While Elon Musk’s electric-car maker, Tesla, has been consumed by drama this year—from manufacturing setbacks to its founder’s self-inflicted Twitter wounds—his other high-profile company is transforming space travel. By lowering the cost per pound to reach orbit while introducing technological innovations, SpaceX is helping lift the entire space sector.
The past year has been particularly bright. January marked the first flight the new Falcon Heavy booster—a 27-engine rocket capable of muscling the largest payloads to space for just $90 to $150 million, compared to $350 million for the Delta IV, a government and private industry workhorse. Musk made the launch unforgettable by sending a Tesla with an astronaut dummy at the wheel along for the ride—an image that saturated social media for days.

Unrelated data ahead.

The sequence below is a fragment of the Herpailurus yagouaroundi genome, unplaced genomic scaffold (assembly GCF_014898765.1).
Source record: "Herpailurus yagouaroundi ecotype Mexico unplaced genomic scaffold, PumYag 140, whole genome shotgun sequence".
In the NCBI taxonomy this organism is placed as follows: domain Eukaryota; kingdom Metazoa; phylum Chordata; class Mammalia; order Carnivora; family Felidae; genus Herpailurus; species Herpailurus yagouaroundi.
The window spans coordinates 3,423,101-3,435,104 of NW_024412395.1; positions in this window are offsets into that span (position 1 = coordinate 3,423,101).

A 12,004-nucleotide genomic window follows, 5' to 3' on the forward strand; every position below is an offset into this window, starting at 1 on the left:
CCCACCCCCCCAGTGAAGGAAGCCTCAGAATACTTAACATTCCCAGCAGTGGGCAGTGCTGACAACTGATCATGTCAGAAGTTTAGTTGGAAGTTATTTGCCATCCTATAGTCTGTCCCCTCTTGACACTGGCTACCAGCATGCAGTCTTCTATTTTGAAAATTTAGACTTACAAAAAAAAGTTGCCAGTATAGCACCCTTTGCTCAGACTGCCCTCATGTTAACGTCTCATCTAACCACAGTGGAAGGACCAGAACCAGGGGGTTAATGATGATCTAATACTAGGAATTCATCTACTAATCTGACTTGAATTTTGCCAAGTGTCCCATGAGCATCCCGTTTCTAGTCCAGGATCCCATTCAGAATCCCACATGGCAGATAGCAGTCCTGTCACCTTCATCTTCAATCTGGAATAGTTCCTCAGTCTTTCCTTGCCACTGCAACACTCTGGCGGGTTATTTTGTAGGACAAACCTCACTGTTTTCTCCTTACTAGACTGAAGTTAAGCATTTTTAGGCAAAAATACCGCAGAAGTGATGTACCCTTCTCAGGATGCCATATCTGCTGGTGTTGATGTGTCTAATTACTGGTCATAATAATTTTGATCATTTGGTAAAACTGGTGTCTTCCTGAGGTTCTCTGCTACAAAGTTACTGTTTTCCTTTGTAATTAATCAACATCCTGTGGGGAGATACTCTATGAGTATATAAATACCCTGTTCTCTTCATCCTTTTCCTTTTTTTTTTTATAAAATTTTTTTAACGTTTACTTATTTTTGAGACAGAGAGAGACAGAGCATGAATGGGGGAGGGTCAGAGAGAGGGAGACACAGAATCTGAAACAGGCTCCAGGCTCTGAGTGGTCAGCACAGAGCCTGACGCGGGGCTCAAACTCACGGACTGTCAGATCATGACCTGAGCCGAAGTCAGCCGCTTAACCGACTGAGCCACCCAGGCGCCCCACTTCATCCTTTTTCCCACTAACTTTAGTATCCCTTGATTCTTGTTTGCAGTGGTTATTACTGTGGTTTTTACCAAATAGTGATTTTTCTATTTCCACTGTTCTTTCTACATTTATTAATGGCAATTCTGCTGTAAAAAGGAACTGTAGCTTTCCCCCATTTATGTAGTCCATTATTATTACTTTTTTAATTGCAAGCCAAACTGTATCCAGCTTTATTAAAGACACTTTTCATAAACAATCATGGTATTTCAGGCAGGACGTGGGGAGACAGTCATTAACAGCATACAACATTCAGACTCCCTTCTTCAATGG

SpaceX is also continuing to succeed at safely landing the first stage of its Falcon rockets. Rather than tumbling into the ocean after its work is done, a Falcon first stage descends under controlled rocket power, to be used again.
There have been setbacks: SpaceX has been slow off the mark getting astronauts into space. The company’s first crewed flights were supposed to be in 2016. Now they’re not expected until 2019—if then. And though Musk’s pubic missteps have mostly hurt Tesla, such behavior doesn’t inspire confidence in any of his companies. Still, with every successful launch, SpaceX is showing that a by-now familiar technology can be transformed in new and industry-leading ways. —Jeffrey Kluger